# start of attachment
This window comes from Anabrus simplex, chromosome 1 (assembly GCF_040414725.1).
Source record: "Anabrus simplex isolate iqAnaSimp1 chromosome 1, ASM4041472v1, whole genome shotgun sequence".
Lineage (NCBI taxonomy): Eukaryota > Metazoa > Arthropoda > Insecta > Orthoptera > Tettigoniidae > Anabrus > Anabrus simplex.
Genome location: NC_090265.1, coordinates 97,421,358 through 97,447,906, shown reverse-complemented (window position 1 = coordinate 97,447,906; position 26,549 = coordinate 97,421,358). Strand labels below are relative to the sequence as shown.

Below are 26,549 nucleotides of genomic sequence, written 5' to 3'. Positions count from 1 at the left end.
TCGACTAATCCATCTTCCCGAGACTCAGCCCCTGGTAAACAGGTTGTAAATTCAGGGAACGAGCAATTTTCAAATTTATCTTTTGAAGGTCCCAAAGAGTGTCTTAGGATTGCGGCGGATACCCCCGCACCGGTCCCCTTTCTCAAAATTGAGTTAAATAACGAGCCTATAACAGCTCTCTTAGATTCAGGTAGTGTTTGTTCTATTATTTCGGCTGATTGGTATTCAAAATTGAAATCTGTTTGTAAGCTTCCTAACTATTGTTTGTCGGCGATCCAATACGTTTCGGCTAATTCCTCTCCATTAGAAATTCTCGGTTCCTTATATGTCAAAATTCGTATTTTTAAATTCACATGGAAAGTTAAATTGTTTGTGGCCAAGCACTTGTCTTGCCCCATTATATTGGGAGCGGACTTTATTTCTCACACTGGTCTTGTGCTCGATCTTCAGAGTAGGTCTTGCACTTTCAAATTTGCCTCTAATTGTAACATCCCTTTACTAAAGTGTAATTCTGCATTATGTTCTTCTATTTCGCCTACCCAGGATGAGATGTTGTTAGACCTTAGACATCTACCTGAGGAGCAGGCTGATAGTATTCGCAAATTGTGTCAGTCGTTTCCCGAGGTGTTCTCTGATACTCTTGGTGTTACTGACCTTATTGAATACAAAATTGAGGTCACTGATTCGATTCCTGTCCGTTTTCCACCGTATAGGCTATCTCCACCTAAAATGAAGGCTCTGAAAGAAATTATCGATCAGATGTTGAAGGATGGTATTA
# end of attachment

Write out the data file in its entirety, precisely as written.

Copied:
This window comes from Anabrus simplex, chromosome 1 (assembly GCF_040414725.1).
Source record: "Anabrus simplex isolate iqAnaSimp1 chromosome 1, ASM4041472v1, whole genome shotgun sequence".
Lineage (NCBI taxonomy): Eukaryota > Metazoa > Arthropoda > Insecta > Orthoptera > Tettigoniidae > Anabrus > Anabrus simplex.
Genome location: NC_090265.1, coordinates 97,421,358 through 97,447,906, shown reverse-complemented (window position 1 = coordinate 97,447,906; position 26,549 = coordinate 97,421,358). Strand labels below are relative to the sequence as shown.

Below are 26,549 nucleotides of genomic sequence, written 5' to 3'. Positions count from 1 at the left end.
TCGACTAATCCATCTTCCCGAGACTCAGCCCCTGGTAAACAGGTTGTAAATTCAGGGAACGAGCAATTTTCAAATTTATCTTTTGAAGGTCCCAAAGAGTGTCTTAGGATTGCGGCGGATACCCCCGCACCGGTCCCCTTTCTCAAAATTGAGTTAAATAACGAGCCTATAACAGCTCTCTTAGATTCAGGTAGTGTTTGTTCTATTATTTCGGCTGATTGGTATTCAAAATTGAAATCTGTTTGTAAGCTTCCTAACTATTGTTTGTCGGCGATCCAATACGTTTCGGCTAATTCCTCTCCATTAGAAATTCTCGGTTCCTTATATGTCAAAATTCGTATTTTTAAATTCACATGGAAAGTTAAATTGTTTGTGGCCAAGCACTTGTCTTGCCCCATTATATTGGGAGCGGACTTTATTTCTCACACTGGTCTTGTGCTCGATCTTCAGAGTAGGTCTTGCACTTTCAAATTTGCCTCTAATTGTAACATCCCTTTACTAAAGTGTAATTCTGCATTATGTTCTTCTATTTCGCCTACCCAGGATGAGATGTTGTTAGACCTTAGACATCTACCTGAGGAGCAGGCTGATAGTATTCGCAAATTGTGTCAGTCGTTTCCCGAGGTGTTCTCTGATACTCTTGGTGTTACTGACCTTATTGAATACAAAATTGAGGTCACTGATTCGATTCCTGTCCGTTTTCCACCGTATAGGCTATCTCCACCTAAAATGAAGGCTCTGAAAGAAATTATCGATCAGATGTTGAAGGATGGTATTA